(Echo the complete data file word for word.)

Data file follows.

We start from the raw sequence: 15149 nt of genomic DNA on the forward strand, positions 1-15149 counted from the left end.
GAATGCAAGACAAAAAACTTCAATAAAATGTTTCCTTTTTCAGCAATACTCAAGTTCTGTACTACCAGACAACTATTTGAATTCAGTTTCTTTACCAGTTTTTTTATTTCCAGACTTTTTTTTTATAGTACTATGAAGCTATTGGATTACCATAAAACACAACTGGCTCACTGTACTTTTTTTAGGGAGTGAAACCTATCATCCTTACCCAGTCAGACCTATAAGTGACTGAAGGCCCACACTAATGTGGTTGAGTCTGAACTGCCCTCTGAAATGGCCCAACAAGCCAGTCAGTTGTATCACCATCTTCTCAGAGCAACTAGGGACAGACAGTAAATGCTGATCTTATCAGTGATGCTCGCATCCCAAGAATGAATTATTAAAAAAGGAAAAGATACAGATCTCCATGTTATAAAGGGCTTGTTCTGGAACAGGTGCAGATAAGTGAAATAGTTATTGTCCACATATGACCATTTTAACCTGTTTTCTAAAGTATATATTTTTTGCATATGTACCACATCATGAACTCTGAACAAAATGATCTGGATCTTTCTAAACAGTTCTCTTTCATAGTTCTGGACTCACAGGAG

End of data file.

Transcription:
We start from the raw sequence: 15149 nt of genomic DNA on the forward strand, positions 1-15149 counted from the left end.
GAATGCAAGACAAAAAACTTCAATAAAATGTTTCCTTTTTCAGCAATACTCAAGTTCTGTACTACCAGACAACTATTTGAATTCAGTTTCTTTACCAGTTTTTTTATTTCCAGACTTTTTTTTTATAGTACTATGAAGCTATTGGATTACCATAAAACACAACTGGCTCACTGTACTTTTTTTAGGGAGTGAAACCTATCATCCTTACCCAGTCAGACCTATAAGTGACTGAAGGCCCACACTAATGTGGTTGAGTCTGAACTGCCCTCTGAAATGGCCCAACAAGCCAGTCAGTTGTATCACCATCTTCTCAGAGCAACTAGGGACAGACAGTAAATGCTGATCTTATCAGTGATGCTCGCATCCCAAGAATGAATTATTAAAAAAGGAAAAGATACAGATCTCCATGTTATAAAGGGCTTGTTCTGGAACAGGTGCAGATAAGTGAAATAGTTATTGTCCACATATGACCATTTTAACCTGTTTTCTAAAGTATATATTTTTTGCATATGTACCACATCATGAACTCTGAACAAAATGATCTGGATCTTTCTAAACAGTTCTCTTTCATAGTTCTGGACTCACAGGAG